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Sandisfield sets stage to withdraw from the two-town Farmington River Regional School District

Farmington River School

An amendment to the Farmington River Regional School District is on the agenda Feb. 6.

Sandisfield is setting the stage to withdraw from the Farmington River School District, partly in response to a perceived power imbalance between Otis and Sandisfield.

The move would dissolve the two-town school district.

Otis, the larger and wealthier town in the district, holds four of the seven seats on the regional school committee and pays for about 58 percent of the district’s expenses. Sandisfield pays for about 42 percent.

Otis has 136 students in the Farmington River Regional School District; Sandisfield has 100, for a total of 236 students, in all grades.

The district oversees the Farmington River Regional School, a 124-student school for kindergarten through sixth graders and pays tuition for students to attend schools in grades seven through 12.

After two consecutive Sandisfield town meeting votes to amend the district agreement, the regional School Committee will take up the matter at its Feb. 6 meeting. 

The measure would set terms by which Sandisfield might withdraw from the district.

Robert Putnam, interim superintendent and principal, said he has placed on the Feb. 6 agenda the formation of a regional district amendment committee. He said that committee is likely to take up Sandisfield’s Nov. 17 town meeting vote concerning Sandisfield's withdrawal from the district.

At its annual town meeting May 14, Sandisfield residents unanimously agreed to add language to the 1992 regional district agreement as follows: “All motions on Committee business shall be decided by a majority vote of the quorum in attendance, unless otherwise required by law, provided that at least one Committee member from each town votes on the prevailing side of any such motion. This should apply to setting the agendas for future meetings as well."

This would give Sandisfield veto power in cases where the vote is split down town lines.

Putnam explained the next steps, should Sandisfield decide to withdraw.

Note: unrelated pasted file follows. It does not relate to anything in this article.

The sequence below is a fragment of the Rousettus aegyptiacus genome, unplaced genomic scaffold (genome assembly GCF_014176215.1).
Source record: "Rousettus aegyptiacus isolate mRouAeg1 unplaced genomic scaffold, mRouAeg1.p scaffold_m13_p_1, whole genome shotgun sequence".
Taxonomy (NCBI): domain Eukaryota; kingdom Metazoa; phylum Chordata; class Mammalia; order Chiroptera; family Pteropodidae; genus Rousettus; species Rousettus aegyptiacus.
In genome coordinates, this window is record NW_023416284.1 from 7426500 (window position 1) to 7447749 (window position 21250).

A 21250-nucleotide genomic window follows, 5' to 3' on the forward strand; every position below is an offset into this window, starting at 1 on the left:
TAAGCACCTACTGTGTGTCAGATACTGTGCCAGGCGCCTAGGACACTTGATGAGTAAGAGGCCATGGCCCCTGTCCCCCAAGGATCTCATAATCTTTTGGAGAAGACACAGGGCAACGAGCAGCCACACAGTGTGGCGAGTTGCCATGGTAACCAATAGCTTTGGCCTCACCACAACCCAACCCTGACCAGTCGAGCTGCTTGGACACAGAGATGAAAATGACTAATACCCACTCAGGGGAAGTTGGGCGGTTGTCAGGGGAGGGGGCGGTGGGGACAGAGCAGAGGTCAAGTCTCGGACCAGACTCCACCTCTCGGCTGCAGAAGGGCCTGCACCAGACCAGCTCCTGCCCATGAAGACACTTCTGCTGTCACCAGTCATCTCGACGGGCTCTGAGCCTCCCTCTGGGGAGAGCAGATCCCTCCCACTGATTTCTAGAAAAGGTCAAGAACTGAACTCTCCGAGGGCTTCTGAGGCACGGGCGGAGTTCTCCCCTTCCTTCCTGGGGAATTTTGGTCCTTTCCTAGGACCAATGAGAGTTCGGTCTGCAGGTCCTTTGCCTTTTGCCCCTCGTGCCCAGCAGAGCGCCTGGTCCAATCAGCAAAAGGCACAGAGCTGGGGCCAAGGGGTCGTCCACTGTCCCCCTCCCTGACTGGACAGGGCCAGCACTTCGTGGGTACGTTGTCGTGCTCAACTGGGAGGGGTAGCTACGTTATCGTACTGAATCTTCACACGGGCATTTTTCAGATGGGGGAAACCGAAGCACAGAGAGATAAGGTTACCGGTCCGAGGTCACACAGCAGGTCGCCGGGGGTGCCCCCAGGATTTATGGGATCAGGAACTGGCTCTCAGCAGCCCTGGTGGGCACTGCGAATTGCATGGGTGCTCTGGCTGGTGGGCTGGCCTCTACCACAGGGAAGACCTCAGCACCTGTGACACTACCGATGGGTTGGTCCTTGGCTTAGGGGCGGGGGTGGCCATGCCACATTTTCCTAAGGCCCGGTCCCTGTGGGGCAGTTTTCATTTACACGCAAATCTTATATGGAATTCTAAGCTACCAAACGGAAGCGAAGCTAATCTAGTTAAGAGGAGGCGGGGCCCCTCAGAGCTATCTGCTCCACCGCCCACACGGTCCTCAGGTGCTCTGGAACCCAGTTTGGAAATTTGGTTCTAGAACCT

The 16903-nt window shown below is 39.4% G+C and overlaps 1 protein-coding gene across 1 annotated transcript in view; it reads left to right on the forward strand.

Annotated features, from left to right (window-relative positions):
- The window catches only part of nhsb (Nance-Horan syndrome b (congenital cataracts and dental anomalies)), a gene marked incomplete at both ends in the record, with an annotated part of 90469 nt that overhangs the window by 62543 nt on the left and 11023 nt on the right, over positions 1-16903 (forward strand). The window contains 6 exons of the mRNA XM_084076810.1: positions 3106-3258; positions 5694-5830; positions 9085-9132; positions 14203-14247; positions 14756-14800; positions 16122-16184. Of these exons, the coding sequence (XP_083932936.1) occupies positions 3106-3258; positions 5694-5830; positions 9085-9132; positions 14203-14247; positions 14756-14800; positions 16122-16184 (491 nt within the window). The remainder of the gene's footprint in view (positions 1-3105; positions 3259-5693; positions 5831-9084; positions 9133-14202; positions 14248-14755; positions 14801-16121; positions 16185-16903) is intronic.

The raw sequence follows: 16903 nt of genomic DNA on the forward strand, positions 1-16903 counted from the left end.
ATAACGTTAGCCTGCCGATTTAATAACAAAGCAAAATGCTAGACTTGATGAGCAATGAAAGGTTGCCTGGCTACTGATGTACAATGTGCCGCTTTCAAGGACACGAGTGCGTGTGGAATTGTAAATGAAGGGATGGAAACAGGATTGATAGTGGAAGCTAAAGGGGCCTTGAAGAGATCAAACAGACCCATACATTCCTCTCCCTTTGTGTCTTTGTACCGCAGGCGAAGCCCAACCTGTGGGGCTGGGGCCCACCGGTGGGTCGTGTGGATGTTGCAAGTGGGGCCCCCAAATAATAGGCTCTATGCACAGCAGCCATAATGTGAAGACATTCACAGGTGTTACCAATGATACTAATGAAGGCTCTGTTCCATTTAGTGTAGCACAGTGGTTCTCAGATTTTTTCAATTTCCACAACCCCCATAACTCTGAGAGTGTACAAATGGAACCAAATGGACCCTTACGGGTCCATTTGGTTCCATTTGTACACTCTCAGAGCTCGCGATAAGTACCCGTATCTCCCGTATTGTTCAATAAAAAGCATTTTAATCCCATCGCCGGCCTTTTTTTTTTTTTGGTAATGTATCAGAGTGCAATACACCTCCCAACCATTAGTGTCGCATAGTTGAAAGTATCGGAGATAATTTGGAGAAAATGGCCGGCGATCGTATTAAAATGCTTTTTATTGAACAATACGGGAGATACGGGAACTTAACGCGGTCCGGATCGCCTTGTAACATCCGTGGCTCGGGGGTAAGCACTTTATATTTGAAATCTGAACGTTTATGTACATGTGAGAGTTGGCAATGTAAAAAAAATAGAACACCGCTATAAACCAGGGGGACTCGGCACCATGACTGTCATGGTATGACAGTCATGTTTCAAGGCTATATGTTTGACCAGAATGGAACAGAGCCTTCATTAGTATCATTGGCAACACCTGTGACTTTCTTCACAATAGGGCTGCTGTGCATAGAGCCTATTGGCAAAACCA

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"The district would be dissolved if Sandisfield were to withdraw ... this is unique to two-town districts, because any district with three or more can just continue on if a town withdraws," Putnam wrote in an email to The Eagle. "Sandisfield and Otis would then have to draw up a comprehensive plan for the education of all school-age children residing in the town."

If Sandisfield successfully withdraws, it could opt for a tuition-based educational model, it could build a school or it could join the Southern Berkshire Regional School District or the Berkshire Hills Regional School District.

Past issues

The imbalance of power and the divide between the towns of the district was demonstrated, perhaps most glaringly, in the Aug. 30 decision to allow former Superintendent/Principal Thomas Nadolny to retire — rather than to suspend him with pay, pending an investigation.

During an Aug. 9 executive session, Nadolny said that an Aug. 1 public meeting and coverage and publicity “had ruined his professional reputation and his standing in the community. He said he would not be able to recover from it. He proposed a separation agreement and provided the document to the chair,” according to the minutes of that meeting, which were later made public.

During that executive session a motion was made to suspend Nadolny with pay “while a full investigation is conducted by an independent third party to determine if there are adequate legal grounds for termination, and if there are to terminate for cause.”

School Committee members Amanda Leavenworth, Carl Nett and Roger Kohler, all from Sandisfield, voted in favor of seeking an investigation. Otis members Jess Drenga, Arlene Tolopko, Deb Fogel and Carol Lombardo voted against. The motion failed.

Leavenworth and Drenga have both since resigned. Leavenworth is being replaced by Sandisfield Selectman Alex Bowman. Drenga has been replaced by Phil Magovern.

On Aug. 30, the school committee agreed to terms of a separation agreement Nadolny proposed, which included pay through June 30, 2023, unused sick and vacation time in a package totaling $148,950.73.

No investigation was undertaken.

Putnam was hired Sept. 5 and Laurie Flowers is the administrator on duty, essentially acting as principal.

Jane Kaufman is Community Voices Editor at The Berkshire Eagle. She can be reached at jkaufman@berkshireeagle.com or 413-496-6125.

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